King [married name Taylor], Jessie Marion (1875–1949), illustrator and designer, was born on 20 March 1875 at the manse, New Kilpatrick, Dunbartonshire, the third daughter of the Revd James Waters King (1836–1898), Church of Scotland minister, and his wife, Mary Ann (1846–1896), daughter of James(?) Anderson, baker and miller, of Lanark; a younger brother was born a year later. Educated at the parish school in New Kilpatrick until 1891, she took a course at Queen Margaret College, Glasgow, before studying at Glasgow School of Art from 1892 to 1899, under F. H. (Fra) Newbery, who led the school into a golden era. Fellow students included Helen Paxton Brown, Annie French, Ann Macbeth, and Katherine Cameron as well as Margaret and Frances Macdonald, who in 1896 with Charles Rennie Mackintosh and Herbert MacNair launched the influential ‘Glasgow style’ allied to European art nouveau.
As a student King developed her mannered mode of outline drawing, combining delicately patterned surfaces with nervous, elongated lines and arabesque forms within grid-like frames often containing lettering, influenced by Aubrey Beardsley, Jan Toorop, and the late graphic style of Burne-Jones. Early successes included a national silver medal (1898) for illustrations to Edwin Arnold's The Light of Asia (1879), despite the ‘excessive attenuation’ of her figures, a gold medal at the international exhibition of ‘Modern decorative art’ in Turin (1902), and a commission from the Berlin publishing firm Globus Verlag. Work for British publishers established her as a leading illustrator alongside Arthur Rackham, Kate Greenaway, and Laurence Housman. A checklist of items reveals nearly 300 design projects in sixty years, ranging from art books to advertising cards. Her preferred medium was pen and ink, with watercolour, on vellum, and favourite motifs included ships with billowing sails, fairy maidens with billowing skirts, and intricate skeins of petals or birds composed of tiny dots, like a dew-drenched spider's web. Influenced by a Gaelic-speaking nursemaid with a fund of folklore, Jessie believed herself gifted with ‘second sight’ and her art was inspired by fantasy, while its minuteness derived from close, myopic vision. From 1899 to 1907 she taught book design at the Glasgow School of Art and from about 1905 she also designed fabrics and jewellery. Solo shows included ones at the Bruton Street Gallery, London (1905), and the Annans' Gallery, Glasgow (1907). From 1905 she was an active member of the Glasgow Society of Lady Artists.
On 29 September 1908, after a ten-year engagement, King married Ernest Archibald Taylor (1874–1951), furniture designer and artist. The couple lived briefly in Salford, where their only child, Merle Elspeth, was born in 1909, before moving in 1910 to Paris, where Taylor ran a teaching atelier and King continued with illustration, also exhibiting at the Salon and the 1914 ‘Arts décoratifs’ exhibition. Friends and acquaintances included Henri Matisse, Marie Laurencin, T.-A. Steinlen, J. D. Fergusson, and S. J. Peploe, and King's graphic style was subtly influenced by post-impressionist colour and Leon Bakst's Ballets Russes designs, becoming simpler and bolder. Later landscapes in coloured inks were particularly successful. She also learned the technique of batik printing, which became her forte. Each summer, the Taylors ran painting courses at High Corrie, Isle of Arran, and applied arts courses in Kirkcudbright, an artistic colony, where they settled in 1915. According to Robert Burns, of Edinburgh College of Art, no student's training was complete without a stay in one of the cottages at their home, Greengate. Wearing wide-brimmed hats and buckled shoes like a nursery-rhyme character, King (familiarly known as Jake) became a notable figure in Kirkcudbright, where she organized and designed community pageants. She decorated ceramic ware, designed wooden toys, and with Taylor produced murals for several Lanarkshire schools—a public art commission cut short by economic depression.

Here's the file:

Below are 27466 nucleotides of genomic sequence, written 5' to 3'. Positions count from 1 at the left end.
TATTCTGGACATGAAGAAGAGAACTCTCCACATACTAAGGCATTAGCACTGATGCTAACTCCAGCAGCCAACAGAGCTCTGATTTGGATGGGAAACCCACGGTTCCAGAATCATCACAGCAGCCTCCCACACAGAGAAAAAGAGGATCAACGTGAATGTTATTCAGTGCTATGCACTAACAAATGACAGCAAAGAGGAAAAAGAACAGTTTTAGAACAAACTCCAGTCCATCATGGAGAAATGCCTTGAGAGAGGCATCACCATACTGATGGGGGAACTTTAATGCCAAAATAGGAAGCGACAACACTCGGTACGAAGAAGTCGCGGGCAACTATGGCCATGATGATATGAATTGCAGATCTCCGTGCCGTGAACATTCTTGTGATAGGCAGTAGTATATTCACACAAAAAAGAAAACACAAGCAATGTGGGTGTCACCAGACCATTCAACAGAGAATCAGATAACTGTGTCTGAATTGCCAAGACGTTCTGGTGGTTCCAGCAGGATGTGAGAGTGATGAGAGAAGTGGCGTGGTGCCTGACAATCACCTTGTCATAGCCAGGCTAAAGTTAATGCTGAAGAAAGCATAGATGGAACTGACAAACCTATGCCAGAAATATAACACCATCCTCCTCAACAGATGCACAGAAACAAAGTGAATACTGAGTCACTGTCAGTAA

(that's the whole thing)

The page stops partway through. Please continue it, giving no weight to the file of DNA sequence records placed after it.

An encouraging mentor to younger artists like Marion Harvey, Anna Hotchkis, and Cecile Walton, King's whimsical illustrative style attracted no followers, however, with the exception of Ronald Searle, whose angular figures recall King's. When she died at home on 3 August 1949, her work was not highly regarded, and the first retrospective shows only took place in the 1970s including one at the National Library of Scotland, Edinburgh, since when her idiosyncratic art has steadily risen in critical and commercial favour. She was cremated at Kirkcudbright and her ashes were scattered at the church of Minard, Argyll, where her devoted nurse and housekeeper, Mary McNab (d. 1938), was buried.